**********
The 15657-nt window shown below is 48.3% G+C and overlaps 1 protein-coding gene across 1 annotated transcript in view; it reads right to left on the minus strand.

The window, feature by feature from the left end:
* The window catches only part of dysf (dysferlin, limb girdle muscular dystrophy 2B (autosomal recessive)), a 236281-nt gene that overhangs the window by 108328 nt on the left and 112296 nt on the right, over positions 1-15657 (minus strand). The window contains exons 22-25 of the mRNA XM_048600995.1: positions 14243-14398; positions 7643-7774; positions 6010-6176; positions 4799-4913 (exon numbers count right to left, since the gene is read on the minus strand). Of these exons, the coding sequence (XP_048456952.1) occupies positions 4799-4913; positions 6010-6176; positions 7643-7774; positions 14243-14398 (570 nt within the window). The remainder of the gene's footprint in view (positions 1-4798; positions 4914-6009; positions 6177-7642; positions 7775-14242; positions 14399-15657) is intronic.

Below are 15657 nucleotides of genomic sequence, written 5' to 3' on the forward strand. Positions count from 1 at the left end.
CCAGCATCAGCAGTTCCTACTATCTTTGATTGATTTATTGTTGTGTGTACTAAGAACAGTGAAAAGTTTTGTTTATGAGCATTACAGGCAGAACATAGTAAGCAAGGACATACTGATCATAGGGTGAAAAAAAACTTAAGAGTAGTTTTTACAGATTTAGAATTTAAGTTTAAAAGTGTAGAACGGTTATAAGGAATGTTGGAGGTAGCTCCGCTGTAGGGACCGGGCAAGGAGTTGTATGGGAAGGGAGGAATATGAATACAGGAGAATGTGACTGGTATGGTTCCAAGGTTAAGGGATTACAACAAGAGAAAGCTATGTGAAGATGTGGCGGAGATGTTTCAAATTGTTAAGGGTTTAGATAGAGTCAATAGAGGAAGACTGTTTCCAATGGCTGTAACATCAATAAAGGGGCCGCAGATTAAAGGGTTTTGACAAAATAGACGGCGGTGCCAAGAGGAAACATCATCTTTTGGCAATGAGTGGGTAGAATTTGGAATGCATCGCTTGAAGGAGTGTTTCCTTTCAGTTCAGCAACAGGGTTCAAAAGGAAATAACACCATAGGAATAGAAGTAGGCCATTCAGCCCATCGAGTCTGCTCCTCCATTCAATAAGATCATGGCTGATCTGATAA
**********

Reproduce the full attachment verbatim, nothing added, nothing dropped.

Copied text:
The 15657-nt window shown below is 48.3% G+C and overlaps 1 protein-coding gene across 1 annotated transcript in view; it reads right to left on the minus strand.

The window, feature by feature from the left end:
* The window catches only part of dysf (dysferlin, limb girdle muscular dystrophy 2B (autosomal recessive)), a 236281-nt gene that overhangs the window by 108328 nt on the left and 112296 nt on the right, over positions 1-15657 (minus strand). The window contains exons 22-25 of the mRNA XM_048600995.1: positions 14243-14398; positions 7643-7774; positions 6010-6176; positions 4799-4913 (exon numbers count right to left, since the gene is read on the minus strand). Of these exons, the coding sequence (XP_048456952.1) occupies positions 4799-4913; positions 6010-6176; positions 7643-7774; positions 14243-14398 (570 nt within the window). The remainder of the gene's footprint in view (positions 1-4798; positions 4914-6009; positions 6177-7642; positions 7775-14242; positions 14399-15657) is intronic.

Below are 15657 nucleotides of genomic sequence, written 5' to 3' on the forward strand. Positions count from 1 at the left end.
CCAGCATCAGCAGTTCCTACTATCTTTGATTGATTTATTGTTGTGTGTACTAAGAACAGTGAAAAGTTTTGTTTATGAGCATTACAGGCAGAACATAGTAAGCAAGGACATACTGATCATAGGGTGAAAAAAAACTTAAGAGTAGTTTTTACAGATTTAGAATTTAAGTTTAAAAGTGTAGAACGGTTATAAGGAATGTTGGAGGTAGCTCCGCTGTAGGGACCGGGCAAGGAGTTGTATGGGAAGGGAGGAATATGAATACAGGAGAATGTGACTGGTATGGTTCCAAGGTTAAGGGATTACAACAAGAGAAAGCTATGTGAAGATGTGGCGGAGATGTTTCAAATTGTTAAGGGTTTAGATAGAGTCAATAGAGGAAGACTGTTTCCAATGGCTGTAACATCAATAAAGGGGCCGCAGATTAAAGGGTTTTGACAAAATAGACGGCGGTGCCAAGAGGAAACATCATCTTTTGGCAATGAGTGGGTAGAATTTGGAATGCATCGCTTGAAGGAGTGTTTCCTTTCAGTTCAGCAACAGGGTTCAAAAGGAAATAACACCATAGGAATAGAAGTAGGCCATTCAGCCCATCGAGTCTGCTCCTCCATTCAATAAGATCATGGCTGATCTGATAA